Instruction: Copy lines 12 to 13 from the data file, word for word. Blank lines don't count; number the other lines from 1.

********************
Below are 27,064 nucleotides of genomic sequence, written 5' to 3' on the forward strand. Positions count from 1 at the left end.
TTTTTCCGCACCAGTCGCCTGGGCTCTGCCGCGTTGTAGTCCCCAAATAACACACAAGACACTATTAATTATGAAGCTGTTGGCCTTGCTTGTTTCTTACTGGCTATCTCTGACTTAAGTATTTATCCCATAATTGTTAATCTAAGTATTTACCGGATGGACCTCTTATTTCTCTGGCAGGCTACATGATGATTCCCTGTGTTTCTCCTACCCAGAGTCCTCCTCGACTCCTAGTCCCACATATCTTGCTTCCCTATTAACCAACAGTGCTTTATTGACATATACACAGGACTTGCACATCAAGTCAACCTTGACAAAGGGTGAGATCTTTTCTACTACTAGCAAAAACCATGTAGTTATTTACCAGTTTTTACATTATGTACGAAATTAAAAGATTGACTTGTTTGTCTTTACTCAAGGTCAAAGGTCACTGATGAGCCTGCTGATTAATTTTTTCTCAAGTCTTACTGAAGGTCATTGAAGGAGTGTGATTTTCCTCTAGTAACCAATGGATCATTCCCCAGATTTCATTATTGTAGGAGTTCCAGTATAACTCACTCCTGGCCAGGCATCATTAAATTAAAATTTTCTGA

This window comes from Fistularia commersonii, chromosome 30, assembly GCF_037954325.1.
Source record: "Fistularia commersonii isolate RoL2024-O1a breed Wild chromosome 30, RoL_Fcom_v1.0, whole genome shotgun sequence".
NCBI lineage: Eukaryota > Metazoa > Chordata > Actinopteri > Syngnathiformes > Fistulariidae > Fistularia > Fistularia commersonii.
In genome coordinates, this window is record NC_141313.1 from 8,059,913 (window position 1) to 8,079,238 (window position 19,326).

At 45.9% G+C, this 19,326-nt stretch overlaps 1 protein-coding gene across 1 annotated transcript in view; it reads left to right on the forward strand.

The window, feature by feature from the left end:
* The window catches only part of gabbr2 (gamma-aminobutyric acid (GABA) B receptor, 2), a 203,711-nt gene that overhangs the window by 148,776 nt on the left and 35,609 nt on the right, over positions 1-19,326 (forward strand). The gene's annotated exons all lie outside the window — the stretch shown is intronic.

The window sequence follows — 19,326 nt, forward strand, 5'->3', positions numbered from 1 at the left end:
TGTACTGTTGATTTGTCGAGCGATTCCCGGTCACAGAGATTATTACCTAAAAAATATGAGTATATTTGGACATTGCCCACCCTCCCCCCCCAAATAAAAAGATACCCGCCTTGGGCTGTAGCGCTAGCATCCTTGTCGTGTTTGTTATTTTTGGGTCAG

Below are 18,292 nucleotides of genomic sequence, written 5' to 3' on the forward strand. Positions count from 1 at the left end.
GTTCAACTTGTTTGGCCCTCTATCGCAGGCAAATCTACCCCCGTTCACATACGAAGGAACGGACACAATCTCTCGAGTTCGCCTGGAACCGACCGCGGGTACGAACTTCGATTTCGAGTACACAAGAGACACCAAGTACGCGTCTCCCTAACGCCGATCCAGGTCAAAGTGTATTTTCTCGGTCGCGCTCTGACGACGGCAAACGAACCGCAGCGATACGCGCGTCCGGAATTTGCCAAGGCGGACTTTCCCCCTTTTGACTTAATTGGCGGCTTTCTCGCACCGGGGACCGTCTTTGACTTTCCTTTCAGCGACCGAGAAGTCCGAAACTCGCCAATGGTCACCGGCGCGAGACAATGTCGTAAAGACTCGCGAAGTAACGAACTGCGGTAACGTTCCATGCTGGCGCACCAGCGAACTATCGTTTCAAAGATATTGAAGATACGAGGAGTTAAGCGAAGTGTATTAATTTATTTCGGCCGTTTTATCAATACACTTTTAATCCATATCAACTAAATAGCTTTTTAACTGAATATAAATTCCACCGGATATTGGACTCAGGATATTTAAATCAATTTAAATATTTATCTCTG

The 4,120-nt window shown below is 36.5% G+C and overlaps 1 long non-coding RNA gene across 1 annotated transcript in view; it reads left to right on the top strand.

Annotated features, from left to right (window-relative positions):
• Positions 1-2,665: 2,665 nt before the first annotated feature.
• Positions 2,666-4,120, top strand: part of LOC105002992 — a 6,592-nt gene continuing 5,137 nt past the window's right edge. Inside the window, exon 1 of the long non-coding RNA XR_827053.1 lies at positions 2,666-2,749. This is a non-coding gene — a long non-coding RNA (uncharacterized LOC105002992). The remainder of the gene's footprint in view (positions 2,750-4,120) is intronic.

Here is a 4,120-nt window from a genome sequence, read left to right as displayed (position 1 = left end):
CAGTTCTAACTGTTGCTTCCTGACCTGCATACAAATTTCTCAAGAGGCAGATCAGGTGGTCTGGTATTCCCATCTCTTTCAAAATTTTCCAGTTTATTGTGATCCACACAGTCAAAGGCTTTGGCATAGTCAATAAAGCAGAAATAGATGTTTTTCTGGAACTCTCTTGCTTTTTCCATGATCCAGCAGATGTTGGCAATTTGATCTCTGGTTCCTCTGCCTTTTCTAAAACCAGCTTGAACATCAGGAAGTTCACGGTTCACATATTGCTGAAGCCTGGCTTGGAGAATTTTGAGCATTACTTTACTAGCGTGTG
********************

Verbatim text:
Below are 18,292 nucleotides of genomic sequence, written 5' to 3' on the forward strand. Positions count from 1 at the left end.
GTTCAACTTGTTTGGCCCTCTATCGCAGGCAAATCTACCCCCGTTCACATACGAAGGAACGGACACAATCTCTCGAGTTCGCCTGGAACCGACCGCGGGTACGAACTTCGATTTCGAGTACACAAGAGACACCAAGTACGCGTCTCCCTAACGCCGATCCAGGTCAAAGTGTATTTTCTCGGTCGCGCTCTGACGACGGCAAACGAACCGCAGCGATACGCGCGTCCGGAATTTGCCAAGGCGGACTTTCCCCCTTTTGACTTAATTGGCGGCTTTCTCGCACCGGGGACCGTCTTTGACTTTCCTTTCAGCGACCGAGAAGTCCGAAACTCGCCAATGGTCACCGGCGCGAGACAATGTCGTAAAGACTCGCGAAGTAACGAACTGCGGTAACGTTCCATGCTGGCGCACCAGCGAACTATCGTTTCAAAGATATTGAAGATACGAGGAGTTAAGCGAAGTGTATTAATTTATTTCGGCCGTTTTATCAATACACTTTTAATCCATATCAACTAAATAGCTTTTTAACTGAATATAAATTCCACCGGATATTGGACTCAGGATATTTAAATCAATTTAAATATTTATCTCTG